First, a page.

What is a Cooling Tower?

Mary McMahon
Mary McMahon

A cooling tower is a structure which is designed to dispose of waste heat. Heat is pulled away from the process which generates it and routed into the cooling tower so that it can be vented away. Cooling towers are used in a number of different industries, and many people are familiar with them, even if they are not quite sure what they are for, because they have become visually associated with nuclear power plants. The distinctive towers seen on the grounds of such facilities are, in fact, cooling towers, not the plant itself.

The cooling towers that are installed at nuclear power plants use the process of evaporation to bleed heat away from water that has been used to run turbines.
The cooling towers that are installed at nuclear power plants use the process of evaporation to bleed heat away from water that has been used to run turbines.

Some cooling towers work with evaporative processes. In this case, warm water is routed through the cooling tower, and part of the water evaporates, allowing the heat to dissipate and causing cool water to settle back into a holding tank. Other cooling towers use a nonevaporative process in which heat transfer occurs between hot fluids and cool atmospheric air, but evaporation is absent. The choice of dry or wet process depends on the setting and the preferences of the designer.

A natural draft cooling tower relies on natural temperature differences to create a steady flow of air to promote cooling. Others use fans and other mechanical devices for a draft, especially if they are smaller, because height is needed for effective natural draft. One advantage to natural draft cooling is that it will continue to function without electricity and with minimal maintenance, because the draft is entirely automatic.

Power plants use cooling towers to process the hot liquids they generate, as do other industrial facilities such as factories and refineries which generate a great deal of waste heat. Some use heat exchangers to recover part of the waste heat so that it can be used for energy, which increases energy efficiency and makes the facility more environmentally friendly. A cooling tower is also used as part of a heating and cooling system.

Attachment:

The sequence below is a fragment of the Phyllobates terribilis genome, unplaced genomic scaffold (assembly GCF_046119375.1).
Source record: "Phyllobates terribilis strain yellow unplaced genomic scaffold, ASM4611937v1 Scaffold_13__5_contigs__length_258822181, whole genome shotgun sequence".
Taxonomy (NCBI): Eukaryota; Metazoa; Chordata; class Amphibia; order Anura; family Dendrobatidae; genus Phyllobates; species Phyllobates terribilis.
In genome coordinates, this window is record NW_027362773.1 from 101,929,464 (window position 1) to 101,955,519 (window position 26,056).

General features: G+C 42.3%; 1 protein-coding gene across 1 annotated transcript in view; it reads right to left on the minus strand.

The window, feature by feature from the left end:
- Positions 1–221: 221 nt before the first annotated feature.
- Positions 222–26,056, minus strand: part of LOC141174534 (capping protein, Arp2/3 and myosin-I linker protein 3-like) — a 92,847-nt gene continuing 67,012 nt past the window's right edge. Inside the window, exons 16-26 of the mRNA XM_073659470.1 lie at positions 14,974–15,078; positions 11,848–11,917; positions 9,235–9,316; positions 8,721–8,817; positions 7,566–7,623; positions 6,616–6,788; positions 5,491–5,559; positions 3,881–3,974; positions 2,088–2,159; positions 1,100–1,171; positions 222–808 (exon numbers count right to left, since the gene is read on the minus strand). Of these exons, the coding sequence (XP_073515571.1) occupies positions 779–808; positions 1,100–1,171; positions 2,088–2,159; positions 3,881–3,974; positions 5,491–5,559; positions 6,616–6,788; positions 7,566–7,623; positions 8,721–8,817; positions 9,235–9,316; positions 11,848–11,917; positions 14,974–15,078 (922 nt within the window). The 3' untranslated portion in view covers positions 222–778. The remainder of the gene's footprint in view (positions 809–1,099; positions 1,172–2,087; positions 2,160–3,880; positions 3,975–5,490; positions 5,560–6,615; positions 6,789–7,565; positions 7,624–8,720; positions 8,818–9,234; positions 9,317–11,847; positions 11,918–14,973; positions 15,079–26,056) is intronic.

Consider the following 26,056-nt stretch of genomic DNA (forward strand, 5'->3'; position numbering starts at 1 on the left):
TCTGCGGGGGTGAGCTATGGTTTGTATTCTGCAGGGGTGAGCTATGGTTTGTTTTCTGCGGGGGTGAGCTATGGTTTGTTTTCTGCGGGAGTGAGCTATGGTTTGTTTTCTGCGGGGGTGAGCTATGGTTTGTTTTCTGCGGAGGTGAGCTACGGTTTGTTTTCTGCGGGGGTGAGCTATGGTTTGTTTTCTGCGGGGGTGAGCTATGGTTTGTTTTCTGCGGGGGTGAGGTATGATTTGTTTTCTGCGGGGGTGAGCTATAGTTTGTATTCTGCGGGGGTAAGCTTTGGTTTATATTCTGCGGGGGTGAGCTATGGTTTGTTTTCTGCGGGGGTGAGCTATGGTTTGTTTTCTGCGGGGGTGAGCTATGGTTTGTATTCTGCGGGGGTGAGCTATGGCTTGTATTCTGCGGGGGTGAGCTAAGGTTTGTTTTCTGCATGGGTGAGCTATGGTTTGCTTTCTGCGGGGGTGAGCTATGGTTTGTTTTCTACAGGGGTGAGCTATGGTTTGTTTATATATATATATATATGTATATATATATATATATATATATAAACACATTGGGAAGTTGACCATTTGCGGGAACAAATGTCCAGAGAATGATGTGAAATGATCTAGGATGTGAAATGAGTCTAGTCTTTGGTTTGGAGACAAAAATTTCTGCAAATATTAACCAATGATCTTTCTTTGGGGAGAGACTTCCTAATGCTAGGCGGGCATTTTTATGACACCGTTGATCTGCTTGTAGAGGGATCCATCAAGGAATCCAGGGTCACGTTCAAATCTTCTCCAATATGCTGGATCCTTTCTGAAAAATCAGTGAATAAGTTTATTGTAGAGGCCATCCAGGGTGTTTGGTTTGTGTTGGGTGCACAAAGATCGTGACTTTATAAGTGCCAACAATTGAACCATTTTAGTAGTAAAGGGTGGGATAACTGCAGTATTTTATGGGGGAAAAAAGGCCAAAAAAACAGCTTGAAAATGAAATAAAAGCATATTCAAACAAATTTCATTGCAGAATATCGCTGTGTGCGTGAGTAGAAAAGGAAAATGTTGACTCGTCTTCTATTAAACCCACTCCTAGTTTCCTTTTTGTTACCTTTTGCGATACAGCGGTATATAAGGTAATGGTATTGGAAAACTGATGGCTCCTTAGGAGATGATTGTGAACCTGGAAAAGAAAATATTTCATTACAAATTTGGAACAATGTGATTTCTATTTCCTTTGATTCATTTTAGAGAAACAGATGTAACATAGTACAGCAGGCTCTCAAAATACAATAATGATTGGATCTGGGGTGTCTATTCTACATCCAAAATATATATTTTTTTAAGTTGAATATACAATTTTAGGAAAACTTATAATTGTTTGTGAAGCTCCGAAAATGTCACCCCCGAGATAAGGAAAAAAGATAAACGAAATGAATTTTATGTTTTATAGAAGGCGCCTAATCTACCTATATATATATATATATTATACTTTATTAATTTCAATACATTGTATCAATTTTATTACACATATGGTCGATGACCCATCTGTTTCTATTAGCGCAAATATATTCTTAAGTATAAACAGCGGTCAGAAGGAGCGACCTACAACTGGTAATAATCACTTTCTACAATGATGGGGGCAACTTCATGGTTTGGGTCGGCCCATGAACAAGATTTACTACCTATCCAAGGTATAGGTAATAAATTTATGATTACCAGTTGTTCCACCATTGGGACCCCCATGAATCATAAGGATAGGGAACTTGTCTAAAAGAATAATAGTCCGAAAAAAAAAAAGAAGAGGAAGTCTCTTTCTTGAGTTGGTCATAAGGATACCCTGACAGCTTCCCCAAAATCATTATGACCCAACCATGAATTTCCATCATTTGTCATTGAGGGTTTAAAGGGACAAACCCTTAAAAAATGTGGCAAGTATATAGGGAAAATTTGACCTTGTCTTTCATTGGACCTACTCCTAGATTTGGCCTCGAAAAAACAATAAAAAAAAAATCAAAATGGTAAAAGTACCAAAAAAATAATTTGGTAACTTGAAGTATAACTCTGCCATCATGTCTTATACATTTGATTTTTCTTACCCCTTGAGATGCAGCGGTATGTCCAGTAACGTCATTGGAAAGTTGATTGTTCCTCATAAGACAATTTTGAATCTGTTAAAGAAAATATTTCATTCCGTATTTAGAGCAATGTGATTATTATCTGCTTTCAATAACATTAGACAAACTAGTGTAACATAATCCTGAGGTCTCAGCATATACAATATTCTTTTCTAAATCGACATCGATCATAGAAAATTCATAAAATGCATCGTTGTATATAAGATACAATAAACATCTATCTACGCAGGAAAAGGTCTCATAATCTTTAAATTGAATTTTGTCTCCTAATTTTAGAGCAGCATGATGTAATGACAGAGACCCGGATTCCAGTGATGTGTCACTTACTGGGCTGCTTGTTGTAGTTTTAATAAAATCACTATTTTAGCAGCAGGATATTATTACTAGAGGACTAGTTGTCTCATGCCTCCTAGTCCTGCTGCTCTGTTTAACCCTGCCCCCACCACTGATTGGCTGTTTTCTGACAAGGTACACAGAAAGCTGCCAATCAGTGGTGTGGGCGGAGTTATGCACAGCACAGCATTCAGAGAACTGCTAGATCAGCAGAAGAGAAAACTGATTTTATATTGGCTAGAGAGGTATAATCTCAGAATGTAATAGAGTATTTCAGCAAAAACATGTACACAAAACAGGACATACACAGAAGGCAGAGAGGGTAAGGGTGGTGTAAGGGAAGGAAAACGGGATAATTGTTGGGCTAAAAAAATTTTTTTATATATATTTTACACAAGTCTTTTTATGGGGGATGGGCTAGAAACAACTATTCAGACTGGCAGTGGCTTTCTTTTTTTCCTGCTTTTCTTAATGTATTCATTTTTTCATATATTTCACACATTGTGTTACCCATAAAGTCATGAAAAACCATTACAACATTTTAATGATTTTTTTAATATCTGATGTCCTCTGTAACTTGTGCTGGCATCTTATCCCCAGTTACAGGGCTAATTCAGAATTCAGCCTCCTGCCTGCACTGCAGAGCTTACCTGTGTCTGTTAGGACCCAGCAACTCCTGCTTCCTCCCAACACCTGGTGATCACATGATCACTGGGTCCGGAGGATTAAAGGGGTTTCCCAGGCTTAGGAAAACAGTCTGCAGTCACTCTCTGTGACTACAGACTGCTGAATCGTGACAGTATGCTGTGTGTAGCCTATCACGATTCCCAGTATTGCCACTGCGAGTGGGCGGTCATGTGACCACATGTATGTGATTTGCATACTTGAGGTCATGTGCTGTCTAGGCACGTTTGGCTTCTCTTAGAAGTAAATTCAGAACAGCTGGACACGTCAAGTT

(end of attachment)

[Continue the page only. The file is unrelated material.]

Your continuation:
Because of their size, cooling towers can be vulnerable to certain types of damage. High winds and heavy weather may damage a cooling tower or even cause it to collapse, especially if it is built on less solid ground. These structures can also be visually unappealing, with some companies disguising or decorating their cooling towers to address community complaints about their appearance. The cooling tower can also present an avenue for contamination if the associated facilities are not properly maintained, with hazardous substances being released from the tower inadvertently.

Mary McMahon
Mary McMahon

Ever since she began contributing to the site several years ago, Mary has embraced the exciting challenge of being a wiseGEEK researcher and writer. Mary has a liberal arts degree from Goddard College and spends her free time reading, cooking, and exploring the great outdoors.

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Discussion Comments

AnswerMan

One time I was assigned to work a temporary job at a huge automotive parts factory, and the supervisor told me to go in through the back of the plant. I could hear this really loud rumbling sound, like a waterfall in the distance. I asked the boss what it was, and he said it was an evaporative cooling tower. It had to be over 50 feet tall, and water was just rushing down the sides and into a concrete pool.

He said the cooling tower was designed to pull heat out of the building through water pipes. The heated water would flow out to the top of the cooling tower and then work its way down to the bottom. I could feel the heat radiating out of it. The water in the pool would be cool enough to pump back into the building to draw out more heat from the air. It was a lot cheaper than using conventional air conditioning.

Ruggercat68

I live a few miles away from a nuclear power plant, so I see cooling towers every day. They are definitely eyesores, but I can't see any way a company could hide them without creating even bigger eyesores. I figure it's something I can live with as long as I'm getting the benefit of cheaper electricity.

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